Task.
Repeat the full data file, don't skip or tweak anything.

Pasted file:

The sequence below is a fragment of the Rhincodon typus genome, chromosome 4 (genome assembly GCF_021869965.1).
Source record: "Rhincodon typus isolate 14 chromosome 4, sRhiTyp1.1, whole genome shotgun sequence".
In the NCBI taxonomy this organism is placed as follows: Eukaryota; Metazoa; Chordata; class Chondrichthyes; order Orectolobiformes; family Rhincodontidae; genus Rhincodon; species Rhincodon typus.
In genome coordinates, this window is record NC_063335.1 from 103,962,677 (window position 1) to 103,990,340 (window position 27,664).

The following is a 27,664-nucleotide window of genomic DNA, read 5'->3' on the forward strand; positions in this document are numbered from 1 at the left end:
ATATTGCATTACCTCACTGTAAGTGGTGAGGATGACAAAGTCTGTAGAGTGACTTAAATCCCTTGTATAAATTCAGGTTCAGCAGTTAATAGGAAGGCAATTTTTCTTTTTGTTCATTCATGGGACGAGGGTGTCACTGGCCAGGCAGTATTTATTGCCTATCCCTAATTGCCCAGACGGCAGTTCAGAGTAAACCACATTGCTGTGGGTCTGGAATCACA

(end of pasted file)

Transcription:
The sequence below is a fragment of the Rhincodon typus genome, chromosome 4 (genome assembly GCF_021869965.1).
Source record: "Rhincodon typus isolate 14 chromosome 4, sRhiTyp1.1, whole genome shotgun sequence".
In the NCBI taxonomy this organism is placed as follows: Eukaryota; Metazoa; Chordata; class Chondrichthyes; order Orectolobiformes; family Rhincodontidae; genus Rhincodon; species Rhincodon typus.
In genome coordinates, this window is record NC_063335.1 from 103,962,677 (window position 1) to 103,990,340 (window position 27,664).

The following is a 27,664-nucleotide window of genomic DNA, read 5'->3' on the forward strand; positions in this document are numbered from 1 at the left end:
ATATTGCATTACCTCACTGTAAGTGGTGAGGATGACAAAGTCTGTAGAGTGACTTAAATCCCTTGTATAAATTCAGGTTCAGCAGTTAATAGGAAGGCAATTTTTCTTTTTGTTCATTCATGGGACGAGGGTGTCACTGGCCAGGCAGTATTTATTGCCTATCCCTAATTGCCCAGACGGCAGTTCAGAGTAAACCACATTGCTGTGGGTCTGGAATCACA